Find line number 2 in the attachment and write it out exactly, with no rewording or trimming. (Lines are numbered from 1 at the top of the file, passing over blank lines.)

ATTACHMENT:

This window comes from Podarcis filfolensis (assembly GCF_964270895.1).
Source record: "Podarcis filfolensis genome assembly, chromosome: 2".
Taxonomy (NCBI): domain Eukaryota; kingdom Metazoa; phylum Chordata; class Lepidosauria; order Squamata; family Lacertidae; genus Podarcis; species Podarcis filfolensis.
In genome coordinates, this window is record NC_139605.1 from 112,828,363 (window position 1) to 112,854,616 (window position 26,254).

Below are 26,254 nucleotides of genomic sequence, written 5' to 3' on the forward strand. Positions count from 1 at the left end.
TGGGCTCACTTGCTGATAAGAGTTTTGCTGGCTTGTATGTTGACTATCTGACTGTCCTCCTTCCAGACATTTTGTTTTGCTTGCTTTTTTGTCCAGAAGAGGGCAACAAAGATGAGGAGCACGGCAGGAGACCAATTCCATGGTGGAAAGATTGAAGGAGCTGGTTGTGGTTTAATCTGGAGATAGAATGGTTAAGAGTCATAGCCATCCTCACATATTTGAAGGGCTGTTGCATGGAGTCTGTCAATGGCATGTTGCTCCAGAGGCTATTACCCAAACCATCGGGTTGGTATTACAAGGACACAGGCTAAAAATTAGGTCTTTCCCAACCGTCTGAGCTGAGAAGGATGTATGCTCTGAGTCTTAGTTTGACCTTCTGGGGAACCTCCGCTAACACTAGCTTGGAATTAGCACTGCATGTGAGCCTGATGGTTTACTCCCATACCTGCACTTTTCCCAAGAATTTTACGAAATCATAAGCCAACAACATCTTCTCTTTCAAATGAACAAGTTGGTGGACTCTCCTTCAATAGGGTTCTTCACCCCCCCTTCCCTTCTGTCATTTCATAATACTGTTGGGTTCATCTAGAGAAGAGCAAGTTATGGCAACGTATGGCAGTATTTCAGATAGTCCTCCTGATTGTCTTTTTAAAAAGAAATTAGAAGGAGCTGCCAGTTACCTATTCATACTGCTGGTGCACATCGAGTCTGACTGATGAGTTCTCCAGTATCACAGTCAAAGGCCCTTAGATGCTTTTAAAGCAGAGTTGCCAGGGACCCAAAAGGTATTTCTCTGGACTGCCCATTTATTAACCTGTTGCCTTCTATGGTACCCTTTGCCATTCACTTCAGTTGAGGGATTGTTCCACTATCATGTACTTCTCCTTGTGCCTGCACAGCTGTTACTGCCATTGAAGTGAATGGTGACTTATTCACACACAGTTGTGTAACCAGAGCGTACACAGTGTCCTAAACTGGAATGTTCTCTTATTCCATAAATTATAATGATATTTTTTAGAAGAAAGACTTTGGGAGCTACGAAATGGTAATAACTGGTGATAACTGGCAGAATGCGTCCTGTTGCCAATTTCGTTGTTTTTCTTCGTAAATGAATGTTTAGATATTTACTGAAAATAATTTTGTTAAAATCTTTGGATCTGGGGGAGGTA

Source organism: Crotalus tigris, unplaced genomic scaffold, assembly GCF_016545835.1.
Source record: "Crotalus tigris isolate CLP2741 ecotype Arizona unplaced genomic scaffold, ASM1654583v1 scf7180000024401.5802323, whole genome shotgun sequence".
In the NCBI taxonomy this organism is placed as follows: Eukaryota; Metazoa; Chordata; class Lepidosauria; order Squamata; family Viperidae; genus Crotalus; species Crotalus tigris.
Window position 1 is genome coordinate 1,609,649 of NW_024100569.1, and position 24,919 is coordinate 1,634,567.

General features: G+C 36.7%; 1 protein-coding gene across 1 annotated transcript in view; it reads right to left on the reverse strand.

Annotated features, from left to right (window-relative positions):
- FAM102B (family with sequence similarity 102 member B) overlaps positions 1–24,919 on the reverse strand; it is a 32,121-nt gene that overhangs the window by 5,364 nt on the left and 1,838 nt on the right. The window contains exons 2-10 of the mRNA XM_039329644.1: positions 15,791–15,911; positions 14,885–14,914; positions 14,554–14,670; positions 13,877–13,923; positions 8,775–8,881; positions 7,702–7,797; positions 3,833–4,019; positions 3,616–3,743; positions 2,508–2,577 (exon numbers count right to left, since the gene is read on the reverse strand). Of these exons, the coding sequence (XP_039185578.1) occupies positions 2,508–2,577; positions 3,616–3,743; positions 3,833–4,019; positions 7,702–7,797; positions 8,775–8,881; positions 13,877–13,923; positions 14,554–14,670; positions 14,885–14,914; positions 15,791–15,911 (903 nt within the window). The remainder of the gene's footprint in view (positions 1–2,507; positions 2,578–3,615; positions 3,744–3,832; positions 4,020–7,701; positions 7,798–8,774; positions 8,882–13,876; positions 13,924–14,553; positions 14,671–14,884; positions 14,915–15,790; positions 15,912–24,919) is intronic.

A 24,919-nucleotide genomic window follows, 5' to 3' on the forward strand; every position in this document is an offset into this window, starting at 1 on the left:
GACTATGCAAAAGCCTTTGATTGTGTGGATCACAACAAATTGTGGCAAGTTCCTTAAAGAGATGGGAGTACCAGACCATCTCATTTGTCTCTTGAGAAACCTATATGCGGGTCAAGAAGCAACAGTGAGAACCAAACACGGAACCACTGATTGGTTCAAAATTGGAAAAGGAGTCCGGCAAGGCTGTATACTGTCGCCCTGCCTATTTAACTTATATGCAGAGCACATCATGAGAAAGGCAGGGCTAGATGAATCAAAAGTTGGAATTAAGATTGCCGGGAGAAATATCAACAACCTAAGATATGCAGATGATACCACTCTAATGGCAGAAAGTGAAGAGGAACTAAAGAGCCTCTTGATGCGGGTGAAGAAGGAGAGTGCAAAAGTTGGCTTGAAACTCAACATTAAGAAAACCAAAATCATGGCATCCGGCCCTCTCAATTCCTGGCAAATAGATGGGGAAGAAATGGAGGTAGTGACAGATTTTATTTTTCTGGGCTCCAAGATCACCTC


Source record: "Podarcis filfolensis genome assembly, chromosome: 2".